There’s a strong likelihood the initial decisions to cut investment in security and fraud may have actually resulted in more financial and security woe for FIs. Most (75 per cent) FIs said cyber-crime losses experienced by their business over the period were down to pandemic-related crimes.
Consumers in at the deep end
The index also polled over 2,000 US and UK consumers to understand their experiences of the pandemic. Perhaps unsurprisingly, given the large numbers of first-time ecommerce users surging online, many suffered losses.
Half (50 per cent) of the consumers surveyed said they’ve been victims of cyber-crime or online fraud in the past, a fifth (19 per cent) over the past year. A quarter (24 per cent) claimed it happened twice in a year and 15 per cent three times. Phishing, bank and card fraud, stolen data, and fake SMS messages and phone calls were all commonplace, with COVID-19 often used as a lure.
Yet, while these incidents caused understandable stress and strain for many consumers, they’ve also increased their awareness of malicious online activity. Nearly a quarter (23 per cent) are now more concerned about cyber-crime than they are physical crime. This is an important trend for FIs to note.
What the future holds
So what next for FIs looking to exit the pandemic with momentum? Most (77 per cent) are concerned about the continued rise in online threats over the coming year. Somewhat surprisingly, a fifth (17 per cent) say they have little confidence in their ability to block cyber-crime and fraud in 2021.
Financial service providers must strengthen capabilities to meet the growing expectations of an increasingly cyber savvy customer base. A quarter (24 per cent) of consumers believe their FI could do a lot more to protect them from cyber-crime and over half (53 per cent) now think it’s the job of FIs to do so — more so than the government (47 per cent) or the police (34 per cent). Most consumers also say they now consider cyber-crime protection when choosing a bank or card provider.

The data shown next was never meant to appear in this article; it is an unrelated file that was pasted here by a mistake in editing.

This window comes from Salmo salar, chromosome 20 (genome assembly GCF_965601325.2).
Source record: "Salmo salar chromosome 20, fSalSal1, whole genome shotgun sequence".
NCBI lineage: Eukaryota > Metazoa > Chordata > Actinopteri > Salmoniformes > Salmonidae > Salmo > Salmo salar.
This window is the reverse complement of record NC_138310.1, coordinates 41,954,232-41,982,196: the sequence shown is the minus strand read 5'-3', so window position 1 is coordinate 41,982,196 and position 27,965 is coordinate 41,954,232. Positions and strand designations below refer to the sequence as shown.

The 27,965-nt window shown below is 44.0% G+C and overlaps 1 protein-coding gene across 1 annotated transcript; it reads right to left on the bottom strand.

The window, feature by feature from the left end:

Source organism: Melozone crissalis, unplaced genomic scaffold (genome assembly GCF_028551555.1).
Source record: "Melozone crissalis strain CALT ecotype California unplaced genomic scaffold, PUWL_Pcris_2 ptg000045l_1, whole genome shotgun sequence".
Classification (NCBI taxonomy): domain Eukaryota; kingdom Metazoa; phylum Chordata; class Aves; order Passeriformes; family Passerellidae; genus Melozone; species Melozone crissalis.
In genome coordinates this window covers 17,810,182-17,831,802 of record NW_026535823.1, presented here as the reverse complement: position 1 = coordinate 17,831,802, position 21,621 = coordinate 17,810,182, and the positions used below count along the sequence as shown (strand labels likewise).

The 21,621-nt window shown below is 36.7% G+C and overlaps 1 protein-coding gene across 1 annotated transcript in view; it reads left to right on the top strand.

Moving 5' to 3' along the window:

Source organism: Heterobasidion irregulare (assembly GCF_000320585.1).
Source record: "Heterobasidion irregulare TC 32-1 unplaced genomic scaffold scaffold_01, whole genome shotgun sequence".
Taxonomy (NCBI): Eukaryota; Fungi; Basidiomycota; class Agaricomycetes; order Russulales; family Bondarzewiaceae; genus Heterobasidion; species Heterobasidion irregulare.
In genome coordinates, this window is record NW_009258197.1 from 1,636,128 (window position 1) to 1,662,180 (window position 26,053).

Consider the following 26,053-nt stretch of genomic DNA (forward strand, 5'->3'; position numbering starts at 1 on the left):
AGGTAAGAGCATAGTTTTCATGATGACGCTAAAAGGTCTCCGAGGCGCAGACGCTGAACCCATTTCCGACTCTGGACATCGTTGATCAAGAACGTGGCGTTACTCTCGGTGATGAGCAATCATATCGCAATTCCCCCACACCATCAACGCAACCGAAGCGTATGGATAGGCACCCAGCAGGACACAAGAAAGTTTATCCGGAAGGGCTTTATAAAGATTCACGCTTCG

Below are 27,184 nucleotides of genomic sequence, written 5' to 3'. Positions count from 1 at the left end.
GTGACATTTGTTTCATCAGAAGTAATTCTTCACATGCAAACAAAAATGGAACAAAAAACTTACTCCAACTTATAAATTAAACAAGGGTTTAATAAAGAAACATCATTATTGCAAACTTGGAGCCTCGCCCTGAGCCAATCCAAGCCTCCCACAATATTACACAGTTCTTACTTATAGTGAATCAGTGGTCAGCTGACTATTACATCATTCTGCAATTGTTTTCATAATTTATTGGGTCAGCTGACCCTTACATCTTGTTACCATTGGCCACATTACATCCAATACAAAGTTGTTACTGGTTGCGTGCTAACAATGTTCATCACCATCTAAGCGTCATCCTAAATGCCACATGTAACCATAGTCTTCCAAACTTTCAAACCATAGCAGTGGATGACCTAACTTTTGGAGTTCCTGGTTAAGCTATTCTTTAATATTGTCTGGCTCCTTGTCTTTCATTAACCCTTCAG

So where are the opportunities for FIs? Certainly in providing more transparency around current cyber-crime and fraud campaigns, as well as investing in greater education and outreach to customers. But also, in bolstering internal security with a focus on people, process and technology.
That means understanding where key assets lie and where data flows across the organisation, what the key threats and attack vectors are and where vulnerabilities lie. It means continually training staff in best practice cyber awareness, breaking down siloes between compliance, fraud and security teams, and following internationally recognised governance frameworks and standards. It also means enhancing cyber security and fraud detection capabilities with a focus on defence-in-depth, automation and consolidation.
There’s much to learn from the events of the past year. The FIs that take learnings from the pandemic and respond to these well will be best placed to survive in a post-pandemic future.
Simon Viney is Cyber Security Financial Services Sector Lead at BAE Systems Applied Intelligence
Main image courtesy of iStockPhoto.com